Saturday, August 21, 2010

BSE Sensex Index Chart Pattern – Aug 20, '10

The BSE Sensex index chart pattern finally seems to have broken out of its ‘boring’ trading channel. If I didn’t know better, I would claim that comparing the Sensex to the Chennai climate in last week’s analysis finally goaded the bulls into some serious action.

It was actually the cascading flow of FII money which tipped the scales towards the bulls. Here are some interesting data published in the BusinessWorld issue of Aug. 16 ‘10. FII inflows in US $Billions in the Jan to July ‘10 period (and percentage increase over the same period a year ago) have been as follows:

India – 10.25 (+40%); Japan – 8.7 (+128%); South Korea – 7.6 (-40%); Indonesia – 1.4 (+67%).

There may be questions about the source of these FII funds. Whether they are of a particularly dark colour, hitherto stashed away in a picturesque, land-locked country in Europe by some of our esteemed representatives in Parliament, is some thing only a detailed investigation by SEBI may reveal.

If such rumours are indeed true, then any fears of a sudden reversal of the flow is unlikely. Remember an old stock market adage: ‘buy the rumour and sell the news’. So let the inflows continue to boost the wealth of small investors who believe in partial profit booking.

Enough ranting. Now a look at the short-term daily bar chart pattern of the BSE Sensex index:


Of particular interest is the last two days of trading (marked with a blue oval on the top right). On Thurs. Aug 19, ‘10, the index broke out of its ‘Mini-me’ trading range with decent volumes. On Fri. Aug 20, ‘10, the index pulled back towards the trading channel, found support and closed just above the upper trend line.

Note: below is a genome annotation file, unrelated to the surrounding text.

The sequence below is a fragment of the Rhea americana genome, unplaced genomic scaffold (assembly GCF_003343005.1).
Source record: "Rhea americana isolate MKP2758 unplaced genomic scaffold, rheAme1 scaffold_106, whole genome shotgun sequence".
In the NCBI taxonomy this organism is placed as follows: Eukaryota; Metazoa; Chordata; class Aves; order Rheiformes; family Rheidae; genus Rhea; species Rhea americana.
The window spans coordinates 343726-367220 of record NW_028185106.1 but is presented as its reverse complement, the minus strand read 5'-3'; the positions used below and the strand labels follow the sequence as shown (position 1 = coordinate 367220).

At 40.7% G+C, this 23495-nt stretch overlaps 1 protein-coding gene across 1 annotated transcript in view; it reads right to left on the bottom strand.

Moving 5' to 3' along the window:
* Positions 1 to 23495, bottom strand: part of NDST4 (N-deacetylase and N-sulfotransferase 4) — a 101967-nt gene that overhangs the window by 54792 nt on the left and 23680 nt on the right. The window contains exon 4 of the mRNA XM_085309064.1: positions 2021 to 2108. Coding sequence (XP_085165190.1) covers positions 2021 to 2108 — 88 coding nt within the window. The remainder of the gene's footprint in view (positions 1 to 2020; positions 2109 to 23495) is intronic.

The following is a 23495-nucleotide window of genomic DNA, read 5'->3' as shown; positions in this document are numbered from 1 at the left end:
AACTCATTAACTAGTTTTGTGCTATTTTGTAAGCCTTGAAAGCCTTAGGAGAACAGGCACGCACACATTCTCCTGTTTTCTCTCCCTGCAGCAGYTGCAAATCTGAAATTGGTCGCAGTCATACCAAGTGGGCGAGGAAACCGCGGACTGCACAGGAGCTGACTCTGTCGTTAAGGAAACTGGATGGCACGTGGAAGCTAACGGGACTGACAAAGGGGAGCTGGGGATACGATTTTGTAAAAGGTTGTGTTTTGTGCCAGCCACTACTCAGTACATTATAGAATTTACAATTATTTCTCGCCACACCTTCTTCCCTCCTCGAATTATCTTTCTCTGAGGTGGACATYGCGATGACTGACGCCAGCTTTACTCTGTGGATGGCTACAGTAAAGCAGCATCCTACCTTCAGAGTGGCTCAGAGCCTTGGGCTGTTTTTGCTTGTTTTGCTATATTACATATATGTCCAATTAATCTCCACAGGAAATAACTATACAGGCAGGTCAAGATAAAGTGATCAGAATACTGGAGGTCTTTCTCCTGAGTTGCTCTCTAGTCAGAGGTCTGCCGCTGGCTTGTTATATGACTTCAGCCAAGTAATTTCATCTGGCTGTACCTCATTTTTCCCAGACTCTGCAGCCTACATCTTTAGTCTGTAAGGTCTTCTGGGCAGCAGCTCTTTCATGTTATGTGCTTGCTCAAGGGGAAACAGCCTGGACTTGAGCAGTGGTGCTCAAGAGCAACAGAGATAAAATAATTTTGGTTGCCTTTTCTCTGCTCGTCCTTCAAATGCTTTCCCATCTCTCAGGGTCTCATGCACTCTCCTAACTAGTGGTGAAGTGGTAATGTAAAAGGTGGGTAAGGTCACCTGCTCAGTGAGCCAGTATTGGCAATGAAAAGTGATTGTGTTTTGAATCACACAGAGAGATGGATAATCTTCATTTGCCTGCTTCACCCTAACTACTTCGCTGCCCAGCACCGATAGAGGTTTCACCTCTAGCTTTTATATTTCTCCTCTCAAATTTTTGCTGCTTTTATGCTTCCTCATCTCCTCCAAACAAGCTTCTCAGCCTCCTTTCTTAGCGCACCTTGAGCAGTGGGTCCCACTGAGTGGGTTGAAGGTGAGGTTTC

The technical indicators are giving mixed signals. The slow stochastic is looking bullish and has entered the overbought zone. The RSI dropped down after touching the overbought zone, and the lower top indicates negative divergence. The MACD has been playing hide-and-seek with the signal line for a while, drifting down slowly in positive territory without giving any clear trend indications.

Let us also look at the longer-term picture – the weekly bar chart pattern of the BSE Sensex since the May ‘09 election results announcement:


Note the gap at the left of the chart which was partly filled during the July ‘09 correction. I had written a post about ‘gap analysis’ in Sept ‘09 to set a possible upward Sensex target of 17800.

The index has been in the upward-sloping consolidation channel for the past 12 months from which it tried to emerge last week. The blue oval at the top right marks the spot where the index just managed to close above the trading channel.

Technically, the upward break out from the trading range has not yet been confirmed. The 3% ‘whipsaw’ lee-way means only a close above 18850 will be a technically valid break out.

The slow stochastic is well inside the overbought zone. The RSI has moved up to touch the overbought zone. The MACD is meandering sideways in positive territory. Note that both the MACD and RSI made higher tops in Jun ‘09, when the Sensex was at 15600. Can the negative divergences cause the Sensex to crash down? Let us answer that by saying that the bulls have definitely left the door ajar.

Bottomline? The bulls (read, the FIIs) are trying to use a flood of liquidity to wrest complete control of the BSE Sensex chart pattern. The bears are on the ropes, but still on their feet. Stay invested, and maintain trailing stop-losses to preserve your profits. In case you have missed the bull rally, this is not the time to lose patience and start buying.

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